Y-coach Home
Coaching Database
Message Board
Team Decals
Team Pictures
Youth Leagues
Y-coach Shopping
 

Team Fundraiser - Decals

Custom Baseball Decals

 

Youth Baseball Fundamentals - Catching and Throwing

Fans love offense and seeing a lot of runs scored, but teams win with good defense. Defense starts with good pitching, and a team will have a hard time being successful without a good pitching staff and a catcher who can handle them. But defense also involves the entire team. Playing good defense means players must execute the basic skills consistently.

Everything in defense revolves around being able to catch and throw the ball. It serves no purpose in trying to master a complicated play before learning to catch and throw properly; a team can't expect to execute a double-play when one guy can't throw the ball and the other one can't catch it. Players should spend most of their time on catching and throwing because without those skills defensive play will always be inconsistent.

The key to improving the basic skills of catching and throwing the ball can be accomplished by using proper mechanics when warming up in practice. Players should focus on executing the following five things:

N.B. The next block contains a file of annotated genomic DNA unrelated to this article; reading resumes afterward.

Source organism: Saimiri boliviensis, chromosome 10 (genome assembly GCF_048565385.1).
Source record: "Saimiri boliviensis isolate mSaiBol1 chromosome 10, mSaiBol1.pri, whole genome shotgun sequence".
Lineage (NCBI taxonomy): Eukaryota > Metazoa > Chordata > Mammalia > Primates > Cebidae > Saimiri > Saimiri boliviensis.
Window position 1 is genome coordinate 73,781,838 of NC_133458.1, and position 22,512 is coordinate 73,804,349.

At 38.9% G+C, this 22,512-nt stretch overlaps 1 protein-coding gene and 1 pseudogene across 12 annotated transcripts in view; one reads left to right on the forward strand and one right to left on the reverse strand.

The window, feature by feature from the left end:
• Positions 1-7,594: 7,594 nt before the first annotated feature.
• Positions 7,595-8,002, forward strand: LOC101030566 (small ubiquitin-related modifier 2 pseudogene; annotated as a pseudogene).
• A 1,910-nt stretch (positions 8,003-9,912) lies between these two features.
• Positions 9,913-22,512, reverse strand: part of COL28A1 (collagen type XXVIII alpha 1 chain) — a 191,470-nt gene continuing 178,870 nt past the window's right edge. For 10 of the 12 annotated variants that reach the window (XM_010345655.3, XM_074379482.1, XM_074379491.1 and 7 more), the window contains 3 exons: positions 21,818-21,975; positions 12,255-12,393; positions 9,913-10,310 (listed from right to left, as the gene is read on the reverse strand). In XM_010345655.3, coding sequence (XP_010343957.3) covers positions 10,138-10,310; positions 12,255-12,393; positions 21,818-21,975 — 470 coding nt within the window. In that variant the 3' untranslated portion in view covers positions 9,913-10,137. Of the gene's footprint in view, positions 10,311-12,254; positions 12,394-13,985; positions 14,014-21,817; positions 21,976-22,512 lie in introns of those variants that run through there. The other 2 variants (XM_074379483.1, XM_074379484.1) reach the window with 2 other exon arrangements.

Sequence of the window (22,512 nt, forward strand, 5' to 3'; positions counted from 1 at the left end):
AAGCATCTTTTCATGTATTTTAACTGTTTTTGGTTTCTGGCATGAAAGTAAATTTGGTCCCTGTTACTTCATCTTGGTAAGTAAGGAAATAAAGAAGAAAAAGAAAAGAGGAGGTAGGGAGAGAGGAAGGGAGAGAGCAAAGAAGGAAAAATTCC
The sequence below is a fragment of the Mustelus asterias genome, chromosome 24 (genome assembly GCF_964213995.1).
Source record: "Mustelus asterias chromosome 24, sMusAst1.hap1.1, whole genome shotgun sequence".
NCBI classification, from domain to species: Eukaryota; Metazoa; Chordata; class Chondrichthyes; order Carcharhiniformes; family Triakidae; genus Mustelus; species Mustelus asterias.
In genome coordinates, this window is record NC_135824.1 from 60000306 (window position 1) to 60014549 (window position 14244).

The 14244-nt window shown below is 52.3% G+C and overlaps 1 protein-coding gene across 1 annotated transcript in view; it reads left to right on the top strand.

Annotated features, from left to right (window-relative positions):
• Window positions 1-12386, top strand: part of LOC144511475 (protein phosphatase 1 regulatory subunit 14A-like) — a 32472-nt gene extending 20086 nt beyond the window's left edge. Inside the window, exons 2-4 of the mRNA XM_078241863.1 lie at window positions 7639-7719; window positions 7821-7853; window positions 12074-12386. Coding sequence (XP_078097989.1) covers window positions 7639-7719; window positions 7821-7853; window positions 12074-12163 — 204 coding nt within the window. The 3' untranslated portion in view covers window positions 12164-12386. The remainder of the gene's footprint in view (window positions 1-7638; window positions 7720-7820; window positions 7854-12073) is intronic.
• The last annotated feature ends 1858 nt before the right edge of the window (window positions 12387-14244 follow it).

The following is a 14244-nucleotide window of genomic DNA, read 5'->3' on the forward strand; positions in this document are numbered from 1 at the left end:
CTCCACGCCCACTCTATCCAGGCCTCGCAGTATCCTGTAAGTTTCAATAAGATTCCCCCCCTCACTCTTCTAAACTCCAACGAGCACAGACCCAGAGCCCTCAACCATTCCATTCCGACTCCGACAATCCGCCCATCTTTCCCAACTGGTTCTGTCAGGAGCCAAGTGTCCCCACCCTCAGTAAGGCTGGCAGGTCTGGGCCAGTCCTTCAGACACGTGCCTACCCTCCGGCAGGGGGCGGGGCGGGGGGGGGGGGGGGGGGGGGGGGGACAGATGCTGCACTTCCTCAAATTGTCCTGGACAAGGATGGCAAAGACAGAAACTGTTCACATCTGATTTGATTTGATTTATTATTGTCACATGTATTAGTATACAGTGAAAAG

1. Begin the catching-moving-throwing movement as the ball approaches to develop a proper and consistent rhythm, moving the feet to get to the ball rather than standing still and reaching.
  2. When the ball is in the glove, players should begin to "give" with the hands toward the throwing position and shift the feet simultaneously and in rhythm into position and shift the feet simultaneously and in rhythm into the throwing position. He should learn to roll the ball for a cross-seam grip.
  3. Players shouldn't practice pitches in warm-up. No curve balls, knuckleballs, etc.. Players should practice the throwing skills that they will need in game action.
  4. Develop consistent control, players should throw at a target on every throw. Control isn't just for pitchers. Catchers who can't throw accurately to second, or shortstops who throw into the dugout as often as they do to first base, lack control.
  5. Overload the arm in warm-up to develop arm strength, doing a little more each day. Players can overload their arms by increasing the length of time they throw or the distance they throw. Players should start the warm-up at a short distance and gradually lengthen the throws to that of the longest throw they must make during a game.

 
Y-coach. All rights reserved